Some studies[6,11,12] have shown that symptom-based criteria combined with alarm symptoms have high predictive value for diagnosing IBS. Vanner et al[11] found that the PPVs in prospective and retrospective studies were 98% and 100%, respectively. Whitehead et al[12] showed that the PPV was 47.9% without considering alarm symptoms and increased to 52.1% when considering alarm symptoms, with a missed diagnosis rate of 84%, and the PPV of individual alarm symptoms for identifying organic disease was 7%-9%. In this study, the PPV of Rome IV for diagnosing IBS was 89.59% when ignoring alarm symptoms and increased to 91.67% when all alarm symptoms were considered, with a missed diagnosis rate of 74.77%. When only fecal occult blood, unintended weight loss and anemia were considered, the PPV was 92.09%, but the missed diagnosis rate decreased to 34.10%. Furthermore, anemia, fecal occult blood and unintended weight loss alone had a higher PPV for organic disease, and the PPV for organic disease was 100% when anemia, fecal occult blood and unintended weight loss were combined.

These results indicate that for suspected IBS patients, considering alarm symptoms does not significantly improve PPV for diagnosing IBS. However, alarm symptoms can help identify patients with organic disease; in particular, fecal occult blood, unintended weight loss and anemia have a high value in predicting organic disease. The presence of those factors suggests that further examination may be needed, but they are not recommended as exclusion criteria for diagnosing IBS, consistent with the findings of Whitehead et al[12], for several reasons. First, the prevalence of organic disease is relatively low, making the PPV of Rome IV criteria for diagnosing IBS high. As the incidence of alarm symptoms is high, the PPV is not significantly improved when considering all alarm symptoms, and the missed diagnosis rate is high. When only fecal occult blood, unintended weight loss and anemia are considered, the PPV remains high and almost unchanged, while the missed diagnosis rate decreases significantly. Second, a missed diagnosis of organic disease, such as IBD or CRC, has serious consequences[1]. However, a comprehensive diagnostic examination of all suspected IBS patients to exclude organic disease would place a huge burden on patients and society, especially given the expensive and invasive nature of colonoscopy[20]. Alarm symptoms have certain predictive value for organic disease. Evaluating the risk of organic disease individually by collecting alarm symptoms and other risk factors is an important part of the correct diagnosis of IBS and ensuring that high-risk patients (such as those with anemia, fecal occult blood and unintended weight loss) receive necessary tests and greater attention.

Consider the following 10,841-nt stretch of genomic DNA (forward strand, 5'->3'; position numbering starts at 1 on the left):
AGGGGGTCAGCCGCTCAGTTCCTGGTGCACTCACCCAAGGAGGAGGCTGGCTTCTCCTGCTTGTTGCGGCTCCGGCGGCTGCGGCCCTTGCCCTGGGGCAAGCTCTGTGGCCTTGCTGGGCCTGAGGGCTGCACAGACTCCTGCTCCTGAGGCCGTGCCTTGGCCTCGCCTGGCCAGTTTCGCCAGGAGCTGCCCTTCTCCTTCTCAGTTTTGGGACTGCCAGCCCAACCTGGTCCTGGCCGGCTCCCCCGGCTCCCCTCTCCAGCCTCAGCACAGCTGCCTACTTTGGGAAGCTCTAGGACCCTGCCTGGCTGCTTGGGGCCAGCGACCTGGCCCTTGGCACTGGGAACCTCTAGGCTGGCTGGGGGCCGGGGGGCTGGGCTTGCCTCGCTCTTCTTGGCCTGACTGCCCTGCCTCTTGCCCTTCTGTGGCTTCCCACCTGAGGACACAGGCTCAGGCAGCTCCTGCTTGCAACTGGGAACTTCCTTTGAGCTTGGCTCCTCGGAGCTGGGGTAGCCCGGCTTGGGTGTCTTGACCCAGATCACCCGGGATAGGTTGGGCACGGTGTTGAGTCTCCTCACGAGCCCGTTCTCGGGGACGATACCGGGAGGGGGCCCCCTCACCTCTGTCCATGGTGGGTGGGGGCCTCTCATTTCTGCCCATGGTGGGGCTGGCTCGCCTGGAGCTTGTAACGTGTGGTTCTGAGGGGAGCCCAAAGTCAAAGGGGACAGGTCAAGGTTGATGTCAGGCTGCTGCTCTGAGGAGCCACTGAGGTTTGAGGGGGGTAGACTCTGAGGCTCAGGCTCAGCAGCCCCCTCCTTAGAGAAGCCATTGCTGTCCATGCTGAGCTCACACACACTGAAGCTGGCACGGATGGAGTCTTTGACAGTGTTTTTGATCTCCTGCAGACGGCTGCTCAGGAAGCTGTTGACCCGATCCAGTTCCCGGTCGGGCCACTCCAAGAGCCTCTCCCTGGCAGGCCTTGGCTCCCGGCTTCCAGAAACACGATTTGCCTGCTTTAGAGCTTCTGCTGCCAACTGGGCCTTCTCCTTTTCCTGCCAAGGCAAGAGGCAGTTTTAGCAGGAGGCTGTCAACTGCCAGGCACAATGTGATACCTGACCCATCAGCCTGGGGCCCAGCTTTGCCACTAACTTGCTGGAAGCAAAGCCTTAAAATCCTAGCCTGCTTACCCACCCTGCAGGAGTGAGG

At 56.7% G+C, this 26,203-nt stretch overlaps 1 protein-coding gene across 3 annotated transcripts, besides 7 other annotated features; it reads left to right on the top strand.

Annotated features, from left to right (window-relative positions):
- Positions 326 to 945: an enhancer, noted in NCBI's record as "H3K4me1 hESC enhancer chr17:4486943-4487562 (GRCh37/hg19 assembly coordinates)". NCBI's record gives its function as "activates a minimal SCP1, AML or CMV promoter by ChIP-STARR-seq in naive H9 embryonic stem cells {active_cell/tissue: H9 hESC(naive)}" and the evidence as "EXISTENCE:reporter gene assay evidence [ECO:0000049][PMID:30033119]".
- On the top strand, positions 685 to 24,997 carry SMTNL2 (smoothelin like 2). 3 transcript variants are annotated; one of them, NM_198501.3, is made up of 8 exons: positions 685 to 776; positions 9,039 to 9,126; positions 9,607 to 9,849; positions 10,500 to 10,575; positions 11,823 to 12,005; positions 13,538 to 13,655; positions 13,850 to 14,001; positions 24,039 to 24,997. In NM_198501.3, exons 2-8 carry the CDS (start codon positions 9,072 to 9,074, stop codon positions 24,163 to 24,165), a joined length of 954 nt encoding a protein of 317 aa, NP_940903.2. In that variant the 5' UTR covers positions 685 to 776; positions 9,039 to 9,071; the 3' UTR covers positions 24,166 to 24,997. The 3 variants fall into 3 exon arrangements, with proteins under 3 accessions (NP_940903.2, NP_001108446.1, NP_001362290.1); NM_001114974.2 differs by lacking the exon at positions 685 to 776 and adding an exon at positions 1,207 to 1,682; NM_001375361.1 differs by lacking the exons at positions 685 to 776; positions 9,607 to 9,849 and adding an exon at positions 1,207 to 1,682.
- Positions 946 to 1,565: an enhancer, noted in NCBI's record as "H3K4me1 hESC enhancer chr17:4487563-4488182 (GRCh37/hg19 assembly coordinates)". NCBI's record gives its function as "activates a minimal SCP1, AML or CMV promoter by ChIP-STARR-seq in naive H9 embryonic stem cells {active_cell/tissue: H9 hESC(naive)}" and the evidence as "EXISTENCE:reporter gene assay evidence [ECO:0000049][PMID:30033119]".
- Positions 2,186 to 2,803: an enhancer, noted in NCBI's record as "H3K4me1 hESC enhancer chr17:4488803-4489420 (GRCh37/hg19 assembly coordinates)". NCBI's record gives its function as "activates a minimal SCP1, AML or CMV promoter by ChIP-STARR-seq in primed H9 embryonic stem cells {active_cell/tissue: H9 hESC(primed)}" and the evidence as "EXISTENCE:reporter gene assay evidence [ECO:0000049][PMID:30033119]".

Some results of this study differ from those presented in previous studies. Reasons for these discrepancies include the following: (1) Hammer et al[6] evaluated all presenting patients and performed a full diagnostic workup for patients; Vanner et al[11] included only patients without alarm symptoms; Whitehead et al[12] conducted systematic chart reviews of patients with clinical diagnoses of IBS. In the above studies, the physician’s final diagnosis was the gold standard; (2) The diagnostic criteria for IBS and definitions of alarm symptoms vary among studies. We used the Rome IV criteria, while other studies used the Manning criteria and Rome I or Rome II criteria; and (3) The prevalence of organic disease, which could affect the assessment of predictive value, was 10.41% in this study, compared with 10.3% and 30.3% in previous studies[21,22]. Currently, there is no standard definition of organic disease that distinguishes it from IBS. The organic diseases in this study included ulcerative colitis, CRC, terminal ileitis, non-IBD and noninfectious colitis, which could explain IBS symptoms.

It has been suggested that not all symptoms should be attributed to IBS, which would delay colonoscopy[16,22]. Studies have also shown that a negative colonoscopy does not provide protection for IBS patients[23]. In this study, the prevalence of terminal ileitis, CRC and ulcerative colitis was significantly higher in suspected IBS patients than in healthy examiners. Although the prevalence of organic diseases is low, they incur a great deal of harm. Thus, a necessary colonoscopy should not be delayed in suspected IBS patients. The Chinese consensus recommends colonoscopy for patients aged over 40 years[9]. However, our results suggest that the predictive value of onset age is poor in suspected IBS patients. It is necessary to conduct more research based on IBS patients.

We also found that male sex (reference female) and never-married status were risk factors for organic disease. Studies have shown that females are more likely to have IBS[2]. The relationship between marital status and FBD may be related to differences in lifestyle and stress according to marital status[24].